Join the Appalachian State Community for a viewing of THE ANONYMOUS PEOPLE documentary on Thursday, April 10 from 8pm – 10pm in the Beacon Heights and Rough Ridge Rooms, Plemmons Student Union. Dr. Christina Rosen, LPCS, LCAS, ICADC, NCC, CSI (Associate Professor and Coordinator of the Addictions Counseling Certificate Program in the Reich College of Education) and other licensed Clinical Addictions Specialists will facilitate discussion following the film.
THE ANONYMOUS PEOPLE is an 88 minute feature documentary film about the 23.5 million Americans living in long-term recovery from addiction to alcohol and other drugs. Deeply entrenched social stigma and discrimination have kept recovery voices silent and faces hidden for decades. The vacuum created by this silence has been filled by sensational mass media depictions of people in active addiction that continue to perpetuate a lurid public fascination with the dysfunctional side of what is a preventable and treatable health condition. Just like women with breast cancer, or people with HIV/AIDS, courageous addiction recovery advocates are starting to come out of the shadows to tell their true stories. The moving story of The Anonymous People is told through the faces and voices of the leaders, volunteers, corporate executives, and celebrities who are laying it all on the line to save the lives of others just like them. This passionate new public recovery movement is fueling a changing conversation that aims to transform public opinion, and finally shift problematic policy toward lasting recovery solutions.
April is Alcohol Awareness Month and Thursday, April 10 2014 is National Alcohol Screening Day. Organized by the national nonprofit Screening for Mental Health, Inc., the screening day is an outreach, education, and screening program that raises awareness about alcohol misuse and helps individuals with alcohol problems find opportunities for assessment and treatment.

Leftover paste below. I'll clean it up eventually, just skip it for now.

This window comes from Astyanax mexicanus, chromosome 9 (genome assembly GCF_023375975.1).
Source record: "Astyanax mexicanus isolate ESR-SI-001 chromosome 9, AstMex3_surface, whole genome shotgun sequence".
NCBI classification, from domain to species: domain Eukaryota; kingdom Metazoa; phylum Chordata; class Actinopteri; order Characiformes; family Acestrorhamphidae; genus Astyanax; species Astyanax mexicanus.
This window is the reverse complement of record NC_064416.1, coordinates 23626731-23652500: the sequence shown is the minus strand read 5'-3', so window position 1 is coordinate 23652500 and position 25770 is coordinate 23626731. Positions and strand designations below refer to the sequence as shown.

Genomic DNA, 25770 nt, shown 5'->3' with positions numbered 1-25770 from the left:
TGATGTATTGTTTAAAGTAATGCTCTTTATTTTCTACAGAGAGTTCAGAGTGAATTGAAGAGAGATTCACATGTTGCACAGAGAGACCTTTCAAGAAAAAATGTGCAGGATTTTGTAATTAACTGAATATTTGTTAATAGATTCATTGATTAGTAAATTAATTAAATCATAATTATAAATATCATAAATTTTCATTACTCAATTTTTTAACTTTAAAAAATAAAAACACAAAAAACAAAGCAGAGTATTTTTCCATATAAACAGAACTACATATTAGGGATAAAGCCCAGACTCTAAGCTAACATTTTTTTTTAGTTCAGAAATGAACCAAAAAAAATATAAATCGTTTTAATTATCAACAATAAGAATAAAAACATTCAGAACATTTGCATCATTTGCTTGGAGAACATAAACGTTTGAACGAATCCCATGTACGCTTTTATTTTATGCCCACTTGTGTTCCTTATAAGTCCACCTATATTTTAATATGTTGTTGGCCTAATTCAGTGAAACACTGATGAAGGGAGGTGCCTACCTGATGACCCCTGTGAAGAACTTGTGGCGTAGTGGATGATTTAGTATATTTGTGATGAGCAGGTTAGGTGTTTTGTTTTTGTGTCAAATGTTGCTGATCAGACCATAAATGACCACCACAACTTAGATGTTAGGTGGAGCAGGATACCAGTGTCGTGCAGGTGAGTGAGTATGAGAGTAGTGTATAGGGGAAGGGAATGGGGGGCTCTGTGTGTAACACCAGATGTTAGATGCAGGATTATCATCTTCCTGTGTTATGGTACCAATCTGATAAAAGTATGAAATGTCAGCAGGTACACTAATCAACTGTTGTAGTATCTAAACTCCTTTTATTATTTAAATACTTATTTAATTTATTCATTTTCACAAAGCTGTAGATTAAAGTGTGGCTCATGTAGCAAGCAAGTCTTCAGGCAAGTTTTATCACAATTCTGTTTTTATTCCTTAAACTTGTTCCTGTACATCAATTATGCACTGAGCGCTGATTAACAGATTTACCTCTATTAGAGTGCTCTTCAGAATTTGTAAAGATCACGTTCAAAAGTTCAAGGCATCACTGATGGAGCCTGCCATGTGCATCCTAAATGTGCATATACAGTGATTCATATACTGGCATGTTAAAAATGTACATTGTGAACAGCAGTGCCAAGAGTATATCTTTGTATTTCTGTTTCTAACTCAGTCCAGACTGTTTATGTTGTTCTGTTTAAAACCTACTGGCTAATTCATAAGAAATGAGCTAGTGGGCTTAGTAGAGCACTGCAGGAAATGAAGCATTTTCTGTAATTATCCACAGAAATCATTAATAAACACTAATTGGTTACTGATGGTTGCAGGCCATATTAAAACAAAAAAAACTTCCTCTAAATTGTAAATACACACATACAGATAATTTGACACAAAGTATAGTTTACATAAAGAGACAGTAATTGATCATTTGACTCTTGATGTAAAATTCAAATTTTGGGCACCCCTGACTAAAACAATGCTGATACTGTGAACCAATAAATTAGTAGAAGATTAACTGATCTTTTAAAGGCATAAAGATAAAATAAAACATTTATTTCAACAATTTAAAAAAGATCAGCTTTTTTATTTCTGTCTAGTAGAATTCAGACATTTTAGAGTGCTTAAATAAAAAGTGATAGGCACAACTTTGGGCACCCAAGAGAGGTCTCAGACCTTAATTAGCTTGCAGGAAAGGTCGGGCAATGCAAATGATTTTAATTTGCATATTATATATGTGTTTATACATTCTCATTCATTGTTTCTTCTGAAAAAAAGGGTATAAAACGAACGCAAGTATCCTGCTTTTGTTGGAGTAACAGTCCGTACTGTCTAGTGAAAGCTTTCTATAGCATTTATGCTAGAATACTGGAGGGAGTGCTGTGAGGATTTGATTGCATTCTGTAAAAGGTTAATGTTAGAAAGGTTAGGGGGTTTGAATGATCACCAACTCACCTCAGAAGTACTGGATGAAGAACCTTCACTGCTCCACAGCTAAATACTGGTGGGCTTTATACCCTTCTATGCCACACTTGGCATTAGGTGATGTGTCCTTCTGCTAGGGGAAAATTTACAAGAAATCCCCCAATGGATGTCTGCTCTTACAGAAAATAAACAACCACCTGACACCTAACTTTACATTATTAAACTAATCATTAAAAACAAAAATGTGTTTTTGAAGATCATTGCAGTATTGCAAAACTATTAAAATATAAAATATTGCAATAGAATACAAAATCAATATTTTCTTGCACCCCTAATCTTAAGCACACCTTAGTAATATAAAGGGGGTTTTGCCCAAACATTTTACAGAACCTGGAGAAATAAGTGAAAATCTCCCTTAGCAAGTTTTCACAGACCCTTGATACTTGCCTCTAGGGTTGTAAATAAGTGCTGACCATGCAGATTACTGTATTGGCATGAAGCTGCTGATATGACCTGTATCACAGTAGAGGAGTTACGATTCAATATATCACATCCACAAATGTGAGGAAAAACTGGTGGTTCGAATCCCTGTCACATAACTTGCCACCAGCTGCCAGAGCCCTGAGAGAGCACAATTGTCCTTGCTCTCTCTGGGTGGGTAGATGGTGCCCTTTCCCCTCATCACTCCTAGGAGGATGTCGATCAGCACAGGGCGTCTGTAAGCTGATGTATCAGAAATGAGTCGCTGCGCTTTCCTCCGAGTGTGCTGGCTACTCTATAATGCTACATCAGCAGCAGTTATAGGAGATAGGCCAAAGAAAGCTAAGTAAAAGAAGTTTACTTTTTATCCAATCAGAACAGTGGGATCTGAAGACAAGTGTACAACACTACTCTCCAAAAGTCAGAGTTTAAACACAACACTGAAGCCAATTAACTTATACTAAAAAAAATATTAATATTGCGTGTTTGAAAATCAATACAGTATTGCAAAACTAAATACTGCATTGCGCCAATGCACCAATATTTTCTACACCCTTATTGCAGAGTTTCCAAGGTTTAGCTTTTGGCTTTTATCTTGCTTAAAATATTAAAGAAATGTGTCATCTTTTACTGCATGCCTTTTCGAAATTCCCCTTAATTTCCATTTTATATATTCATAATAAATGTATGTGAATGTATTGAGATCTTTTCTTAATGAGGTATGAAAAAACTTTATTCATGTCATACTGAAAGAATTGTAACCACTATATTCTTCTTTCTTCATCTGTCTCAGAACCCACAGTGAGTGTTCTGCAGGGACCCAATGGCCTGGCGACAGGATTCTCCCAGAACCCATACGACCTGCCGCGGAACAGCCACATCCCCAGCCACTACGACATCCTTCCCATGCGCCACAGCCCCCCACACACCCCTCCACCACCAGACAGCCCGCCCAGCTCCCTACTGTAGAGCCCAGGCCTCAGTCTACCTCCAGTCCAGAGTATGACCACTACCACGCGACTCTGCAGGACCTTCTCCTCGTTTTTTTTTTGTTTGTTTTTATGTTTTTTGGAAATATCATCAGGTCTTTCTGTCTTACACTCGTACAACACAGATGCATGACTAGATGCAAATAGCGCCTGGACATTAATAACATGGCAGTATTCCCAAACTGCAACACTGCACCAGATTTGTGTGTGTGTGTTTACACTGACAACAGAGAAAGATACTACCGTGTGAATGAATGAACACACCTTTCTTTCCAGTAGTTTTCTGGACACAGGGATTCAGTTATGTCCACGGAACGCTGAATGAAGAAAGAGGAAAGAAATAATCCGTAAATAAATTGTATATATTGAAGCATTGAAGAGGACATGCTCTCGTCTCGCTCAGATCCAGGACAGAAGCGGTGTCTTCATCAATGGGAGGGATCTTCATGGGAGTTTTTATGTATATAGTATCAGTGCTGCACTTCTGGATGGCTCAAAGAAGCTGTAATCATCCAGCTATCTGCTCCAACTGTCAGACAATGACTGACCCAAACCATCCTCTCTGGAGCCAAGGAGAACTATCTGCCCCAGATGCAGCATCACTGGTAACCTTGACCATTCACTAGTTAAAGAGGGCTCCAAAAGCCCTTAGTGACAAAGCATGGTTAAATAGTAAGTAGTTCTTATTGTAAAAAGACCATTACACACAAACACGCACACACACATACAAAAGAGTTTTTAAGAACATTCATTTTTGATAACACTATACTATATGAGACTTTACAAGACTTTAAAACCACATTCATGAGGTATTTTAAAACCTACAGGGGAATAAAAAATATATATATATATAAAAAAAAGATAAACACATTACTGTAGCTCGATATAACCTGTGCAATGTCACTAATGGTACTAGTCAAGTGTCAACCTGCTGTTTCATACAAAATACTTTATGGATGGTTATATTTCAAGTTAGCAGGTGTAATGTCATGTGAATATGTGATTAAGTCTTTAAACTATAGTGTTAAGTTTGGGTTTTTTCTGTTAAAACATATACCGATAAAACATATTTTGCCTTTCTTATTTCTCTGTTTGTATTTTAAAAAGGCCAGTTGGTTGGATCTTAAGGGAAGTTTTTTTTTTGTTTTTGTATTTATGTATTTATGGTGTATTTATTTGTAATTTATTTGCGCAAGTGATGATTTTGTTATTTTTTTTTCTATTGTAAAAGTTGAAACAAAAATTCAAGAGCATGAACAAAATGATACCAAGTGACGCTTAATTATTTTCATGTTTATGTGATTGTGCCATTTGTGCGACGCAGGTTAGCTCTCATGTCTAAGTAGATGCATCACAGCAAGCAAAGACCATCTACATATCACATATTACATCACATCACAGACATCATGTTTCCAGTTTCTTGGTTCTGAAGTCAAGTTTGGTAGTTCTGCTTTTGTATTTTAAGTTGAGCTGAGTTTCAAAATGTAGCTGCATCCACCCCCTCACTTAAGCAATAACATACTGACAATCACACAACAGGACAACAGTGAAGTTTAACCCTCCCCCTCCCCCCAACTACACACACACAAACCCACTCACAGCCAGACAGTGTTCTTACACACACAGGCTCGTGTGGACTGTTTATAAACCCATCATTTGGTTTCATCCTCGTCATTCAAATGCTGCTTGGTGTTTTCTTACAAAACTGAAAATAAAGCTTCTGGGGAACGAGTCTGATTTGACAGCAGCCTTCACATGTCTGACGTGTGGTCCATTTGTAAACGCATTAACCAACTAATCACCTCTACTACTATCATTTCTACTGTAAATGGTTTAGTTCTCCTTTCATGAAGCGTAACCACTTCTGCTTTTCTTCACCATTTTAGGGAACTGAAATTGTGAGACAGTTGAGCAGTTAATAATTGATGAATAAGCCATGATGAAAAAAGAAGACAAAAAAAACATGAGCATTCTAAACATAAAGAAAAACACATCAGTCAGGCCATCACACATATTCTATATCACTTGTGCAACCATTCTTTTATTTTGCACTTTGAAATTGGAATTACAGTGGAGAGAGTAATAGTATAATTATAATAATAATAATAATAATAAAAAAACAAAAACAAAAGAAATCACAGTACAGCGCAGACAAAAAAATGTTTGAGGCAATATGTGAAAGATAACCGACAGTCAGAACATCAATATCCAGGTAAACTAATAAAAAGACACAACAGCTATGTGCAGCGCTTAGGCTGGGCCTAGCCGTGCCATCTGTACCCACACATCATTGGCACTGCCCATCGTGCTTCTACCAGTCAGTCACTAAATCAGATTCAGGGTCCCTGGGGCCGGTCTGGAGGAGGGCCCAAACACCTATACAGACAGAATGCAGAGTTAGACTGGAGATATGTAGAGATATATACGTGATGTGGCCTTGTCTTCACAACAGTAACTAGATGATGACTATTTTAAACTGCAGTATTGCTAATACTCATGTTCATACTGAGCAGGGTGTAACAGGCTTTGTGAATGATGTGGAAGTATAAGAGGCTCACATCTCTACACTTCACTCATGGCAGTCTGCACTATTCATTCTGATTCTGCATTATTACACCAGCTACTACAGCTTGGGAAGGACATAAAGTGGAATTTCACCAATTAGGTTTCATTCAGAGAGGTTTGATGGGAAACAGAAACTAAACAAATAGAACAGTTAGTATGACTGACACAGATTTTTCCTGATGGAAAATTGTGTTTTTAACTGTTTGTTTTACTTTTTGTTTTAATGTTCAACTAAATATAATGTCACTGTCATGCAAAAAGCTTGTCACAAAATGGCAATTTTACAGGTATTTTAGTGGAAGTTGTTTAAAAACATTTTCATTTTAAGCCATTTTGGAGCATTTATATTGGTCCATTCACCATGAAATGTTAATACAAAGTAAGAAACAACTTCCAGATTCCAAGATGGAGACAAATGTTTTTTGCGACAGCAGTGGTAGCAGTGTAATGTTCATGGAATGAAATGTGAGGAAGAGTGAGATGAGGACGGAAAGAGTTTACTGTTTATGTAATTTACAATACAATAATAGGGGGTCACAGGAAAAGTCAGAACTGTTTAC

Alcohol abuse can often occur with other mental health issues and can exacerbate the symptoms of illnesses such as depression and posttraumatic stress disorder (PTSD). Alcohol is often used to "medicate" these disorders but, being a depressant itself, it can make the problem worse, according to Douglas G. Jacobs, M.D., associate clinical professor of psychiatry at Harvard Medical School and the founder of Screening for Mental Health, Inc.
Are you curious about your own alcohol use or that of someone else's? If so, take an anonymous screening online at www.HowDoYouScore.org. The screening site, www.HowDoYouScore.org is accessible and free year round to the public.
The Student Wellness Center will also offer free alcohol screening at contact tables in the post office from 9am - 2pm. For more information contact Kendal McDevitt at email@example.com.
By Join Together Staff | March 27, 2014 |
A smartphone app may help people in recovery from alcohol abuse to cut down on “risky drinking”—having more than three or four alcoholic drinks in a two-hour period, a new study finds.
Using the app also increased the chance that people recovering from alcohol abuse would totally abstain from drinking, Reuters reports. The app has guided relaxation techniques. It sends an alert when a person is near a bar or other place that could be risky to their recovery. The app includes a “panic” button that connects with a person’s supporters and other app users, and has games to help distract from cravings.Read more